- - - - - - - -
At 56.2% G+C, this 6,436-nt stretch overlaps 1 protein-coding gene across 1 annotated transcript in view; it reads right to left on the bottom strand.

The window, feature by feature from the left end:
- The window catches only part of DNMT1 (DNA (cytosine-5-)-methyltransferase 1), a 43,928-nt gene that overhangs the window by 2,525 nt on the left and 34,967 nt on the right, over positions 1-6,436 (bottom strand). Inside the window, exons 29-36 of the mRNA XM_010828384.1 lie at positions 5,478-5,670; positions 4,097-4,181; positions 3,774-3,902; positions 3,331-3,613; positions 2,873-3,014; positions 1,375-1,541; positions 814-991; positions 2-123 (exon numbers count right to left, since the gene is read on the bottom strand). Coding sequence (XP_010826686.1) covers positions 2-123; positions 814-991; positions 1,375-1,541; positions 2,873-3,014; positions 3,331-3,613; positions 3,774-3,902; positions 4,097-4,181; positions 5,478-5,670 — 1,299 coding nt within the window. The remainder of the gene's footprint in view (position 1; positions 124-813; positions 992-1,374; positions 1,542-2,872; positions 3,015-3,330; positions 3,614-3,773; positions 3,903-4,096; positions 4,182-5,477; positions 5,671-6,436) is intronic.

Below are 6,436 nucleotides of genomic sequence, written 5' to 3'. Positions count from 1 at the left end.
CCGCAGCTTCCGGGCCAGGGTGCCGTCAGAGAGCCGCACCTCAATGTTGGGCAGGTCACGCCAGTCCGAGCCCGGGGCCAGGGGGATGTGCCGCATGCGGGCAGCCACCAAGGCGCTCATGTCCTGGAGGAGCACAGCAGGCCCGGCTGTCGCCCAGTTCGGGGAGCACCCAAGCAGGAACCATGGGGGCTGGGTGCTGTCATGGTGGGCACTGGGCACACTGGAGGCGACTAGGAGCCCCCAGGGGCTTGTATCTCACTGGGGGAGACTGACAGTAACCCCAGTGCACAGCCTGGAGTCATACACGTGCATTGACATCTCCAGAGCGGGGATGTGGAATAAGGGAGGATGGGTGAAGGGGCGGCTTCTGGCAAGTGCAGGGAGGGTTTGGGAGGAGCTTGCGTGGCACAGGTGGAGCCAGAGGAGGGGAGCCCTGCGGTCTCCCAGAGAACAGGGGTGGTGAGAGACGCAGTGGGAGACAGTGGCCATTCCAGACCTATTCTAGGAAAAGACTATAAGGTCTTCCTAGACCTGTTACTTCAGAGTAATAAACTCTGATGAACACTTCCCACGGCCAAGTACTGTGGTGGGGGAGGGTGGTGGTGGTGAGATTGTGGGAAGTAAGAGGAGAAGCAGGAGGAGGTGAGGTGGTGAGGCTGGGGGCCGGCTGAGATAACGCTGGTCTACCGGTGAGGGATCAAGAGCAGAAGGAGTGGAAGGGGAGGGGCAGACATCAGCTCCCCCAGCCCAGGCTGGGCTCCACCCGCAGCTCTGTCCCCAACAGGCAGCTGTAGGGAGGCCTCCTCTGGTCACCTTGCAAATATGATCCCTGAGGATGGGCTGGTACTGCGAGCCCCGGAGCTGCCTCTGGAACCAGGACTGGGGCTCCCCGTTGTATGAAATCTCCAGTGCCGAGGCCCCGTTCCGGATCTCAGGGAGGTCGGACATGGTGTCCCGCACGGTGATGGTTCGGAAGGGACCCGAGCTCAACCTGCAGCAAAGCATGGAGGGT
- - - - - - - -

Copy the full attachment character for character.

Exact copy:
At 56.2% G+C, this 6,436-nt stretch overlaps 1 protein-coding gene across 1 annotated transcript in view; it reads right to left on the bottom strand.

The window, feature by feature from the left end:
- The window catches only part of DNMT1 (DNA (cytosine-5-)-methyltransferase 1), a 43,928-nt gene that overhangs the window by 2,525 nt on the left and 34,967 nt on the right, over positions 1-6,436 (bottom strand). Inside the window, exons 29-36 of the mRNA XM_010828384.1 lie at positions 5,478-5,670; positions 4,097-4,181; positions 3,774-3,902; positions 3,331-3,613; positions 2,873-3,014; positions 1,375-1,541; positions 814-991; positions 2-123 (exon numbers count right to left, since the gene is read on the bottom strand). Coding sequence (XP_010826686.1) covers positions 2-123; positions 814-991; positions 1,375-1,541; positions 2,873-3,014; positions 3,331-3,613; positions 3,774-3,902; positions 4,097-4,181; positions 5,478-5,670 — 1,299 coding nt within the window. The remainder of the gene's footprint in view (position 1; positions 124-813; positions 992-1,374; positions 1,542-2,872; positions 3,015-3,330; positions 3,614-3,773; positions 3,903-4,096; positions 4,182-5,477; positions 5,671-6,436) is intronic.

Below are 6,436 nucleotides of genomic sequence, written 5' to 3'. Positions count from 1 at the left end.
CCGCAGCTTCCGGGCCAGGGTGCCGTCAGAGAGCCGCACCTCAATGTTGGGCAGGTCACGCCAGTCCGAGCCCGGGGCCAGGGGGATGTGCCGCATGCGGGCAGCCACCAAGGCGCTCATGTCCTGGAGGAGCACAGCAGGCCCGGCTGTCGCCCAGTTCGGGGAGCACCCAAGCAGGAACCATGGGGGCTGGGTGCTGTCATGGTGGGCACTGGGCACACTGGAGGCGACTAGGAGCCCCCAGGGGCTTGTATCTCACTGGGGGAGACTGACAGTAACCCCAGTGCACAGCCTGGAGTCATACACGTGCATTGACATCTCCAGAGCGGGGATGTGGAATAAGGGAGGATGGGTGAAGGGGCGGCTTCTGGCAAGTGCAGGGAGGGTTTGGGAGGAGCTTGCGTGGCACAGGTGGAGCCAGAGGAGGGGAGCCCTGCGGTCTCCCAGAGAACAGGGGTGGTGAGAGACGCAGTGGGAGACAGTGGCCATTCCAGACCTATTCTAGGAAAAGACTATAAGGTCTTCCTAGACCTGTTACTTCAGAGTAATAAACTCTGATGAACACTTCCCACGGCCAAGTACTGTGGTGGGGGAGGGTGGTGGTGGTGAGATTGTGGGAAGTAAGAGGAGAAGCAGGAGGAGGTGAGGTGGTGAGGCTGGGGGCCGGCTGAGATAACGCTGGTCTACCGGTGAGGGATCAAGAGCAGAAGGAGTGGAAGGGGAGGGGCAGACATCAGCTCCCCCAGCCCAGGCTGGGCTCCACCCGCAGCTCTGTCCCCAACAGGCAGCTGTAGGGAGGCCTCCTCTGGTCACCTTGCAAATATGATCCCTGAGGATGGGCTGGTACTGCGAGCCCCGGAGCTGCCTCTGGAACCAGGACTGGGGCTCCCCGTTGTATGAAATCTCCAGTGCCGAGGCCCCGTTCCGGATCTCAGGGAGGTCGGACATGGTGTCCCGCACGGTGATGGTTCGGAAGGGACCCGAGCTCAACCTGCAGCAAAGCATGGAGGGT